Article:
Skip to Main content Skip to Navigation
Journal articles

Context-specific proportion congruent effects: Compound-cue contingency learning in disguise

Abstract : Conflict between task-relevant and task-irrelevant stimulus information leads to impairment in response speed and accuracy. For instance, in the colour-word Stroop paradigm, participants respond slower and less accurately to the print colour of incongruent colour words (e.g., “red” printed in green) than to congruent colour words (e.g., “green” in green). Importantly, this congruency effect is diminished when the trials in an experiment are mostly incongruent, relative to mostly congruent, termed a proportion congruent effect. When distracting stimuli are mostly congruent in one context (e.g., location or font) but mostly incongruent in another context (e.g., another location or font), the congruency effect is still diminished in the mostly incongruent context, termed a context-specific proportion congruent (CSPC) effect. Both the standard proportion congruent and CSPC effects are typically interpreted in terms of conflict-driven attentional control, frequently termed conflict adaptation or conflict monitoring. However, in two experiments, we investigated contingency learning confounds in context-specific proportion congruent effects. In particular, two variants of a dissociation procedure are presented with the font variant of the CSPC procedure. In both, robust contingency learning effects were observed. No evidence for context-specific control was observed. In fact, results trended in the wrong direction. In all, the results suggest that CSPC effects may not be a useful way of studying attentional control.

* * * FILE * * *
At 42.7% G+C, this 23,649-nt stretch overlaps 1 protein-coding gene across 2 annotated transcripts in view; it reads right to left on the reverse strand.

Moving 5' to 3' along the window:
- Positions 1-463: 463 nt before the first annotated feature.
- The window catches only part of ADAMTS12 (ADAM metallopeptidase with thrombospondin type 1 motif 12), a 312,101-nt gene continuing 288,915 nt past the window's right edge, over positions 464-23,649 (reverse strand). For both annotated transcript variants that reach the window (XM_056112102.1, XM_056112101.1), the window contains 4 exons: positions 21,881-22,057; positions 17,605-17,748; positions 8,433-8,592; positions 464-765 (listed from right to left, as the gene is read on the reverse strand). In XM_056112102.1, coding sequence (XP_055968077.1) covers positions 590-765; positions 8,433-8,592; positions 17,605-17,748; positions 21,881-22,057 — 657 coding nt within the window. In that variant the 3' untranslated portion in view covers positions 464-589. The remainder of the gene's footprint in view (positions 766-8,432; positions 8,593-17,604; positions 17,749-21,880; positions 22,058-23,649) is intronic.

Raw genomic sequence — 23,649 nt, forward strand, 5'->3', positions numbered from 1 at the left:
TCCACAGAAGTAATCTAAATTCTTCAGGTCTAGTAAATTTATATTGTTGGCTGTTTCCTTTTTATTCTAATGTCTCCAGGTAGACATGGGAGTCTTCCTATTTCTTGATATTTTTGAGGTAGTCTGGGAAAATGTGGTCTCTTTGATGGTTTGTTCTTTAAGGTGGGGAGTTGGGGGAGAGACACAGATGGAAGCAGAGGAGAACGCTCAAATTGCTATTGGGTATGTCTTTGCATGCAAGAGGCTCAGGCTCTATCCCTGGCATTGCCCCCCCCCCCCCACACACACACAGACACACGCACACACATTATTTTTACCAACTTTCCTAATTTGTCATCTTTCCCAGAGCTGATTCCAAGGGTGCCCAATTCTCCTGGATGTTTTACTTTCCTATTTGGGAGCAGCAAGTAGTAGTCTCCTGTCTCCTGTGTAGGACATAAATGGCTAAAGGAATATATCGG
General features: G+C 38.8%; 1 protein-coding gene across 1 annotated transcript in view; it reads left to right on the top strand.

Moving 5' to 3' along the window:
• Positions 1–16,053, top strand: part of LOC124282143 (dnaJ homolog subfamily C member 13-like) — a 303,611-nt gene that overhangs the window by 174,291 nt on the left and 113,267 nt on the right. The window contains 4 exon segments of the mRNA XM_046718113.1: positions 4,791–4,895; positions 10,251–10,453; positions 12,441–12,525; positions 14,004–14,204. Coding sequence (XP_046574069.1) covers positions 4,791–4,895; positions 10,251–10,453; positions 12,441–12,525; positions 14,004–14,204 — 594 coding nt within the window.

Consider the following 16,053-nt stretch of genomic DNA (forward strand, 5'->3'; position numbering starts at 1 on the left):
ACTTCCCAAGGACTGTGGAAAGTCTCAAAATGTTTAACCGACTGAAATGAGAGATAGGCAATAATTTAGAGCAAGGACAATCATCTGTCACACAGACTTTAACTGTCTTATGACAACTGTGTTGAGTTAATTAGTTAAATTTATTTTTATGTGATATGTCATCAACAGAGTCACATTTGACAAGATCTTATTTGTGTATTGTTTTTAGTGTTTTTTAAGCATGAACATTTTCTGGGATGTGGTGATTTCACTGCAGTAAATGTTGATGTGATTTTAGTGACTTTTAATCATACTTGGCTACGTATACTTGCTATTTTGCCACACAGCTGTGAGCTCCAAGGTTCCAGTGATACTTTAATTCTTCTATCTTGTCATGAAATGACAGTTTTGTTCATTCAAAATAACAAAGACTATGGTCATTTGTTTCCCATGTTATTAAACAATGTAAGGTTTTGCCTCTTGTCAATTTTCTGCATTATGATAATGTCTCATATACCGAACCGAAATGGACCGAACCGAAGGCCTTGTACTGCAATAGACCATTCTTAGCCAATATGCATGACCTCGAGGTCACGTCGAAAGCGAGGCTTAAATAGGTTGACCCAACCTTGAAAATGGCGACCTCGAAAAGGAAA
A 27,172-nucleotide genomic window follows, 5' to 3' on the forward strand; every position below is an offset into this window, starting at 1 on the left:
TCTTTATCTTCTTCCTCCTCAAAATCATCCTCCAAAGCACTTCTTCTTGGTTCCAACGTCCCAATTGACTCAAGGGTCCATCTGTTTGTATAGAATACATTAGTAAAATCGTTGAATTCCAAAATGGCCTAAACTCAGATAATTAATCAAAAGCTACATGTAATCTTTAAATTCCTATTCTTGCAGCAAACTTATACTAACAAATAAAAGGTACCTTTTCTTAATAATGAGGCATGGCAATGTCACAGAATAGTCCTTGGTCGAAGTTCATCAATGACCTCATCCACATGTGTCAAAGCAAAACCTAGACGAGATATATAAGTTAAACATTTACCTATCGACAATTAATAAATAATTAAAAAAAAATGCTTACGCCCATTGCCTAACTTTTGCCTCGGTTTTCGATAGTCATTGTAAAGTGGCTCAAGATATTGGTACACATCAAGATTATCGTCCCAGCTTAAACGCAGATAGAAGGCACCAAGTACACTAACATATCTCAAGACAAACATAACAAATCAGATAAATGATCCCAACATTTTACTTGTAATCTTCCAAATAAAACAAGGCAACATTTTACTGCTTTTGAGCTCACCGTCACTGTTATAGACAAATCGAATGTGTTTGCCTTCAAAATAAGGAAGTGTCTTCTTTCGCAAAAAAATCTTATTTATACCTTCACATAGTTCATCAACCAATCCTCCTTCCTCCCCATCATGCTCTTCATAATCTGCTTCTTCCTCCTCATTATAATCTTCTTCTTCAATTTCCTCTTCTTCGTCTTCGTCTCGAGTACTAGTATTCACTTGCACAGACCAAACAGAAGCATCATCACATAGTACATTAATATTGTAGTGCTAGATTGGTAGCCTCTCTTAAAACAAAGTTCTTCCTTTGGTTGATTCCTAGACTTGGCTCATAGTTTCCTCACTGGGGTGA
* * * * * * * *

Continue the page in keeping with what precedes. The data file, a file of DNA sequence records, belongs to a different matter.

Document type :
Journal articles
Complete list of metadata

https://hal.archives-ouvertes.fr/hal-02099654
Contributor : Céline Lemercier <>
Submitted on : Monday, April 15, 2019 - 10:57:55 AM
Last modification on : Wednesday, October 14, 2020 - 3:42:59 AM

Links full text

Identifiers

Collections

Citation

James Schmidt, Céline Lemercier. Context-specific proportion congruent effects: Compound-cue contingency learning in disguise. Quarterly Journal of Experimental Psychology, Taylor & Francis (Routledge), 2019, 72 (5), pp.1119-1130. ⟨10.1177/1747021818787155⟩. ⟨hal-02099654⟩

Share

Metrics

Record views

111